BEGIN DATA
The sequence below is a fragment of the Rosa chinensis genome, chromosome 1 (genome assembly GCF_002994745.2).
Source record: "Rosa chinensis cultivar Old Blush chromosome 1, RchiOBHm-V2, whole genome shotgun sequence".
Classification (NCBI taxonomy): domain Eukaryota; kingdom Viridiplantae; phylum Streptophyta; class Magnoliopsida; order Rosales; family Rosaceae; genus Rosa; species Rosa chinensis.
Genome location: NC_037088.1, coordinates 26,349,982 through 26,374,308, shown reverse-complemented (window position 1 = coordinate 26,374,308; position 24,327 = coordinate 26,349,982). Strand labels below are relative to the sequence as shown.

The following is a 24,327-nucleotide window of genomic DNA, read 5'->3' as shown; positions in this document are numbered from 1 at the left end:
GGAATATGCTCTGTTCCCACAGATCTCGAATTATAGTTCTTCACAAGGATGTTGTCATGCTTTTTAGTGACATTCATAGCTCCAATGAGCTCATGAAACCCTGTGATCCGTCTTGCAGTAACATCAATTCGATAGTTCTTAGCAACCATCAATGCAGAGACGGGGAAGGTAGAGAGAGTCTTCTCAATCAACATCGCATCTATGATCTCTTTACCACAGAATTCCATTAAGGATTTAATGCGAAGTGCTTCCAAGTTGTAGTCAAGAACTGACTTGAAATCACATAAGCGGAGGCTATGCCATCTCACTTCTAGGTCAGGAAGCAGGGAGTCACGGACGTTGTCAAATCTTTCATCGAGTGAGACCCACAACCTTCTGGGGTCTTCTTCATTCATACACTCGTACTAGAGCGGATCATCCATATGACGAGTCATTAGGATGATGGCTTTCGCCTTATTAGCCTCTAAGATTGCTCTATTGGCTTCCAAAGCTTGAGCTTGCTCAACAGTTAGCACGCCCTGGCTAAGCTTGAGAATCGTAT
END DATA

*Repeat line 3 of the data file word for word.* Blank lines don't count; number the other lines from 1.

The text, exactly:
Classification (NCBI taxonomy): domain Eukaryota; kingdom Viridiplantae; phylum Streptophyta; class Magnoliopsida; order Rosales; family Rosaceae; genus Rosa; species Rosa chinensis.